Here is a bit of history many probably do not know. In the 1970’s a property on Popple Dungeon Drive in Charlotte was being considered as a potential site for a nuclear power plant. I do not know the history as to why this site was dropped in favor of Vernon, the current home of Vermont Yankee. I do not know who the decision makers were or what the community response was some 35 years ago. What I can do is picture how different this community would be, how different our relationship to Lake Champlain would be, if Charlotte had been chosen over Vernon. Popple Dungeon Nuclear Power.
So what decisions can we make today that we can look back on, 30 odd years from now and say, I am so glad we did what we did in 2009. Or maybe it could have been called Charlotte Nuclear Power.
My reason for running for the legislature last year was clear. I wanted to be a part of creating the vision and implementing a plan that would keep this state beautiful, clean, safe and abundant in meaningful, not superficial ways. I wanted to be a part of building a vibrant economy that was in concert with our respect for our natural resources and thoughtful way of life. It is my hope, that the Vermont Energy Act of 2009, passing out of the House with a 2:1 vote on Earth Day, will be part of that experience. Here is what H-446 is designed to do:
• Promote the development and deployment of cost-effective, environmentally sustainable electric power and thermal energy primarily with respect to renewable energy resources and the use of combined heat and power technologies.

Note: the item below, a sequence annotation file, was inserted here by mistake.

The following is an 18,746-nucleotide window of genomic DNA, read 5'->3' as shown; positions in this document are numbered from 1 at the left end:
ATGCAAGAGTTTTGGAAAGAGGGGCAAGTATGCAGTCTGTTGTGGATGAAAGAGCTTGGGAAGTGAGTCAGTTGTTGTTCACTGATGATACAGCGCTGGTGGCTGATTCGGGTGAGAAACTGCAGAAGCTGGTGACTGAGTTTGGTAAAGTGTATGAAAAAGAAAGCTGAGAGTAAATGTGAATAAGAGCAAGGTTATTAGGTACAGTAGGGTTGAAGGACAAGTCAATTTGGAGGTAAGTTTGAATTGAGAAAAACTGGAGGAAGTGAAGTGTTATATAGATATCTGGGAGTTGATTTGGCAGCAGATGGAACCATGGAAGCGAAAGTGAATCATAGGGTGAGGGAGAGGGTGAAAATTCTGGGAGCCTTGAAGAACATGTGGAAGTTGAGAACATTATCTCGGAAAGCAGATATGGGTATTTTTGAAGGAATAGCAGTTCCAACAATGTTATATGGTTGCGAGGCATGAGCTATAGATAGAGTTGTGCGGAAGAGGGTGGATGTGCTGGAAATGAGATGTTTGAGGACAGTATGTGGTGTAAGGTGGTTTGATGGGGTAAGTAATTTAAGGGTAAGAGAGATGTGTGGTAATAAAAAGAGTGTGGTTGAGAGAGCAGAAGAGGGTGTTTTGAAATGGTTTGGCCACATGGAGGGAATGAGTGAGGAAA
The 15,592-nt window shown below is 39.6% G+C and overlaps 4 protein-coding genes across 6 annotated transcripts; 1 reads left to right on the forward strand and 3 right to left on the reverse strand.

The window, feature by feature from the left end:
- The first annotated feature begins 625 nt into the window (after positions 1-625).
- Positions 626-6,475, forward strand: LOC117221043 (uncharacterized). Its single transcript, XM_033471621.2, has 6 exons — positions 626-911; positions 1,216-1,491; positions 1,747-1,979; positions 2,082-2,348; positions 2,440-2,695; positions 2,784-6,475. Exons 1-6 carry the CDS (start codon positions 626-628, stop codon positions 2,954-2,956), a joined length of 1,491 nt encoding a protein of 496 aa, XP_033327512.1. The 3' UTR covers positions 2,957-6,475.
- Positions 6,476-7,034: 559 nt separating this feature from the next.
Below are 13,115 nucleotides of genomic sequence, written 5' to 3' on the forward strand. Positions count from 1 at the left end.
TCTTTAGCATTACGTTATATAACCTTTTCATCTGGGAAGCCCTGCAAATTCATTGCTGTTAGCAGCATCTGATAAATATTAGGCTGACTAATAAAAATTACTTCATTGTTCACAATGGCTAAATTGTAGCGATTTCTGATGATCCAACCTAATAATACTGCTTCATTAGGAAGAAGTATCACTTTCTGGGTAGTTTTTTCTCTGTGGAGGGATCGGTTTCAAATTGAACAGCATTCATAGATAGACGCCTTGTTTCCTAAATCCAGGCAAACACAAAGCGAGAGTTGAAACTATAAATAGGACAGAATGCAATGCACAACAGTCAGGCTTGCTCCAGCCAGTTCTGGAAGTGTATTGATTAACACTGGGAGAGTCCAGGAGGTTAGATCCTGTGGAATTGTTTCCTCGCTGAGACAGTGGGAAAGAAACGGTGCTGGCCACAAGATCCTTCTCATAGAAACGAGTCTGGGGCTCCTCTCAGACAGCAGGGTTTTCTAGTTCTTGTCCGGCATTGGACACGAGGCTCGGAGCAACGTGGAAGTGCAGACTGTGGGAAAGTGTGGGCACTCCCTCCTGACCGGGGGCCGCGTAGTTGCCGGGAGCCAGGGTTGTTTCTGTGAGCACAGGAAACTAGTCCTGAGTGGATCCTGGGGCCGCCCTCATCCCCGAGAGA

• Jump-start the development of renewable energy. 89% of Vermonters want more renewable energy as part of their electric mix according to the Department of Public Service.
• Encourage community-scale renewable energy development like solar, methane, wind and hydroelectric generation, by giving developers certainty in the return they’ll receive on their projects so they will invest in small Vermont projects.
• Creates a pilot program that will allow Vermont’s biggest businesses like IBM to invest in their own energy-saving measures
• Stimulate the Creation of 15 – 20 jobs in engineering, manufacturing, distribution, and installation per megawatt of installation every year
• Expedite the delivery of $21 million in stimulus funds for green energy projects through the Clean Energy Development Fund
• Aligns our building codes with federal standards so we can receive stimulus funding for weatherization
• Provides tax credits that may be carried forward for homeowners and businesses who invest in renewable energy
• Requires the Public Service Board to implement a standard, cost-based, long-term contract on behalf of Vermont’s utilities for qualifying types of renewable energy.
• Allows the use of land under the jurisdiction of the Agency of Natural Resources to be considered for renewable energy projects.
This bill received support from IBM, Green Mountain Power and a wide variety of solar and wind business as well as the usual environmental non-profits.
For an exciting follow up on what is happening in the private sector and the 20 electric companies in the state, listen to the podcast of Vermont Edition for Thursday, 4/23. It will take all of us: government, utilities, private sector, and consumers to bring our energy use into something that is abundant, renewable, sustainable, safe and clean.